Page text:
Ten years after we saw intergalactic badass Riddick in The Chronicles of Riddick, an overreaching sequel that sabotaged everything lean and mean about Pitch Black, Vin Diesel’s reemergence as a viable box-office draw thanks to the resilient Fast and Furious franchise paves the way for Riddick, a misbegotten and embarrassing follow-up no one wanted.
Having been abandoned on a scorching planet of rocky desert plains, Riddick, a lethal because his shiny silver eyes allow him to see in the dark, awakens to discover that he must fend for himself if he wishes to live. These circumstances instigate an introductory half hour in which, aside from some leaden narration and a superfluous flashback to Riddick’s post-Chronicles days as an alien emperor, he silently goes about his survivalist business, resetting his broken leg by screwing armor into his flesh, training a feral zebra-coyote creature to be his pet, and making himself immune to a giant scorpion’s venom so he can later kill it.
This man-versus-nature opening segment plays like a laughable, tension-free sci-fi variation of The Naked Prey. Nonetheless, it’s still preferable to the ensuing action, which finds Riddick initiating a distress beacon as a means of luring a cadre of mercenaries to the planet in order to slaughter them and steal their ship. That scheme goes more or less according to plan. Unfortunately, it also shifts the story’s focus to profanely talky—and uniformly dull and cliché—bounty hunters who are evenly divided between those who are out-and-out evil, like conniving Santana (Nordi Molià), and those who are faux-evil, like gruff Boss Johns (Matt Nable) and tough Dahl (Katee Sackhoff), whose lesbian-ism is highlighted so, at film’s conclusion, Riddick can also prove his irresistible manliness by having her willingly sit on his lap.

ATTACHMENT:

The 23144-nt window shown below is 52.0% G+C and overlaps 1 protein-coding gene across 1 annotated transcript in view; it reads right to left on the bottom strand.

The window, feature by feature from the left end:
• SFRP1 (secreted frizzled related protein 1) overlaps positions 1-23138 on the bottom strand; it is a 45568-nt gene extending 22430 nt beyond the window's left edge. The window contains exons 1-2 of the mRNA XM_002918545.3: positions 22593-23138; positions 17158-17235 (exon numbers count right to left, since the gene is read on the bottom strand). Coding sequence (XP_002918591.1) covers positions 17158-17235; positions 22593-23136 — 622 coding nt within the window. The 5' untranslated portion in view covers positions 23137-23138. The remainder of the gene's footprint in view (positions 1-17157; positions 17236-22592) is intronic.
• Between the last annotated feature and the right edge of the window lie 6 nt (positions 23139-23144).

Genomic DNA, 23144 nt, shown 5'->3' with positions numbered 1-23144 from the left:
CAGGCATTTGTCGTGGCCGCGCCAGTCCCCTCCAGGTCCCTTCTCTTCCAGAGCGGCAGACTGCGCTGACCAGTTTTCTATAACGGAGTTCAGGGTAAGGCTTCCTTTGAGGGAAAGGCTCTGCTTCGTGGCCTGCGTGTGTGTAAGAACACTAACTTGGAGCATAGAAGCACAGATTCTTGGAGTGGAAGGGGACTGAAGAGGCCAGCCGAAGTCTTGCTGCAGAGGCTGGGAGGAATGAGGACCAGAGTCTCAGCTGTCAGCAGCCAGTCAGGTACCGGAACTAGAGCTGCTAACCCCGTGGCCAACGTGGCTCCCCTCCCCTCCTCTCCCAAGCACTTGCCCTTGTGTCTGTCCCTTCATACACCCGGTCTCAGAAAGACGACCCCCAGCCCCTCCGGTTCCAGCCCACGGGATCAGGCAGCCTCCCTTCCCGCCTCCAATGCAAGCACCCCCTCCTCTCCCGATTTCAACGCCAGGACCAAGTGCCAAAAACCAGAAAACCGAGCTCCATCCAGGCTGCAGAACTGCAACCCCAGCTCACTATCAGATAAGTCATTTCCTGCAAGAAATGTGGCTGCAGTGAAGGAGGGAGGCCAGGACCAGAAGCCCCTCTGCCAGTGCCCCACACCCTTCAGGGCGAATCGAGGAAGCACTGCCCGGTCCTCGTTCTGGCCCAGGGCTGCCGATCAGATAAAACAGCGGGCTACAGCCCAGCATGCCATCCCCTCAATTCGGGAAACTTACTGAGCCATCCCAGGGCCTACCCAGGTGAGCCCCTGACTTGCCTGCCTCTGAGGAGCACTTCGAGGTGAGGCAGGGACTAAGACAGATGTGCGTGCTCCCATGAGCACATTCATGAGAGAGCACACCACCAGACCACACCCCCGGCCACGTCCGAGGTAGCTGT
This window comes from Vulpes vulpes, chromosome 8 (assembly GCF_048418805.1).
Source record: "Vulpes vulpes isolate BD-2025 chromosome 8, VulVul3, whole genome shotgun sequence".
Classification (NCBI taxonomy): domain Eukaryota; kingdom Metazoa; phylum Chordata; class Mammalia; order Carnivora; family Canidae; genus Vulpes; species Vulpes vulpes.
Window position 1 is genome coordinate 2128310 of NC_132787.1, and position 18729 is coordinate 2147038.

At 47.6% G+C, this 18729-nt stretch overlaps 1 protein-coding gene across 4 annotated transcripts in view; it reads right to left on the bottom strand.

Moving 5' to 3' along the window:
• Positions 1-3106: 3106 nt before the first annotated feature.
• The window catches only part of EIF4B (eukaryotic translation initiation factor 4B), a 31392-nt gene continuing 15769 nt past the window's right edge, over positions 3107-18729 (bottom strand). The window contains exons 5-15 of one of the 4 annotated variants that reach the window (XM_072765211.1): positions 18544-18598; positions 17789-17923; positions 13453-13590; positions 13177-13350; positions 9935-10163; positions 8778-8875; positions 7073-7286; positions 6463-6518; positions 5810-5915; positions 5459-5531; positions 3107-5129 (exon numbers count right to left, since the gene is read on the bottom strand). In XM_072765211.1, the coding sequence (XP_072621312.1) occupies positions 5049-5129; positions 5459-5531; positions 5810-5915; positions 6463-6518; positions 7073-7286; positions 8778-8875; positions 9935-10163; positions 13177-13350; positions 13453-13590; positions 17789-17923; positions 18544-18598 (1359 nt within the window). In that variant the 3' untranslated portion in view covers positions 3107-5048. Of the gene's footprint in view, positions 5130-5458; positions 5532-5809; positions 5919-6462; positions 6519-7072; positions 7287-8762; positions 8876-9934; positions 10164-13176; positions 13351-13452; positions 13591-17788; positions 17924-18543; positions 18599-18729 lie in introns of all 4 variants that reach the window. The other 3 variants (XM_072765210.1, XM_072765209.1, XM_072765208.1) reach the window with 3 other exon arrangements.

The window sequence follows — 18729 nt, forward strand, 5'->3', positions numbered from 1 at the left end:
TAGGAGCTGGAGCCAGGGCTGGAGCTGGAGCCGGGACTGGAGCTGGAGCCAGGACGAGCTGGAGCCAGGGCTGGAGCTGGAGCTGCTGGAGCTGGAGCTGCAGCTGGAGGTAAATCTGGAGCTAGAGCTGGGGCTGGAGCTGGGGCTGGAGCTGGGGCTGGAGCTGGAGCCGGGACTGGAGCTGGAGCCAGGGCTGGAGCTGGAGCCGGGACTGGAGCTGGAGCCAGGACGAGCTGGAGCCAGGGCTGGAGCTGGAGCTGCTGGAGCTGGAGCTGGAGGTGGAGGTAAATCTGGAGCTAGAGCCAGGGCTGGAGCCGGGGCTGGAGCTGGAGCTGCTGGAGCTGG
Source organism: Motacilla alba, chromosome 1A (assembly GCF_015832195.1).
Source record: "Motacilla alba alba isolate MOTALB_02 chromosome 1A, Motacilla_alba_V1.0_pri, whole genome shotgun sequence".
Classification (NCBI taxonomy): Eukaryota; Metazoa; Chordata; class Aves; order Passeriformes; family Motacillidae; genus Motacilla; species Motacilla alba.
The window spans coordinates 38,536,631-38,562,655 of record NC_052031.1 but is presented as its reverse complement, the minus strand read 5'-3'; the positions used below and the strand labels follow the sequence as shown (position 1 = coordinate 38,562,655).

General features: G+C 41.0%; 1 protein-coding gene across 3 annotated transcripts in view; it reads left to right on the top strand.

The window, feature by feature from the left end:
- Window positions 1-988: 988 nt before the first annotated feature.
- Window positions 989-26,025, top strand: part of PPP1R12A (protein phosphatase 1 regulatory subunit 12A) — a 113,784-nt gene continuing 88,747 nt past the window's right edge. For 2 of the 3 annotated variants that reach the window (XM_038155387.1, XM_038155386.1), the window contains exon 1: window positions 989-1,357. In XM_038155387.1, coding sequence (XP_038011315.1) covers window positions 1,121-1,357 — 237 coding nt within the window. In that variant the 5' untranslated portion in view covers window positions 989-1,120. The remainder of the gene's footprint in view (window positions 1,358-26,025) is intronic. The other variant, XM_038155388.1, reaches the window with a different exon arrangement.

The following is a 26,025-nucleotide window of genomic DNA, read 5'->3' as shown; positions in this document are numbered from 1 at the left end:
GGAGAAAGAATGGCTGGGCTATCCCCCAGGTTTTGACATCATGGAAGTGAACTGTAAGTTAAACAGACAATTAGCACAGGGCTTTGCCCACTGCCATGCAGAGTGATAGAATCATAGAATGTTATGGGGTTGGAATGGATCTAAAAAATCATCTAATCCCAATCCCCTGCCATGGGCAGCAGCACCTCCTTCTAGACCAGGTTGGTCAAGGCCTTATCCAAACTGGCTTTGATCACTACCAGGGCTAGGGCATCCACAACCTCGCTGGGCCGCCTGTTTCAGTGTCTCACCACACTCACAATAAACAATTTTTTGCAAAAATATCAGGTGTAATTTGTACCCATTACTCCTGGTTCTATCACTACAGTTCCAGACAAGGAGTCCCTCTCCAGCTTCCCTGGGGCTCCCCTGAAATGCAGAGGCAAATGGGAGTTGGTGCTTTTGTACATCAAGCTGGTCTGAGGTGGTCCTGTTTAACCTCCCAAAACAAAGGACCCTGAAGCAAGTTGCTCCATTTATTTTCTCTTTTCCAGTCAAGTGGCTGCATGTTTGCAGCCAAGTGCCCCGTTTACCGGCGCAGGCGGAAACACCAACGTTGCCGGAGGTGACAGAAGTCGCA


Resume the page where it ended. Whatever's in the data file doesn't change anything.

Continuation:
Until it finally devolves into a halfhearted rehash of Pitch Black, the remainder of the action is staged like a wannabe-slasher film, with Riddick as its boogeyman. Yet as before, writer-director David Twohy and Diesel want to have it both ways with their protagonist. Riddick barks and bites like a vicious villain, but he only winds up murdering those who are presented as irredeemably wicked; the rest are either spared or killed by hordes of scorpion monsters. The result is that Riddick is a fake bad guy, one whom the filmmakers want us to fear even as they make clear—by him playing nice with his pet, or going soft and merciful at key moments—that he’s really more of a loveable WWE-style antihero than a legitimately scary serial killer.
With its central character’s malevolence hopelessly compromised, Riddick turns out to be a giant bore, and one made all the more tedious by lame CG effects, ridiculous costumes (Nable’s mercs all wear armor apparently modeled after armadillo hides), and combat scenes defined by rapidly edited incoherence. Then again, for a film about a killing machine who can see at night, it’s fittingly ironic that the film itself is, both narratively and visually, a dark, muddled mess.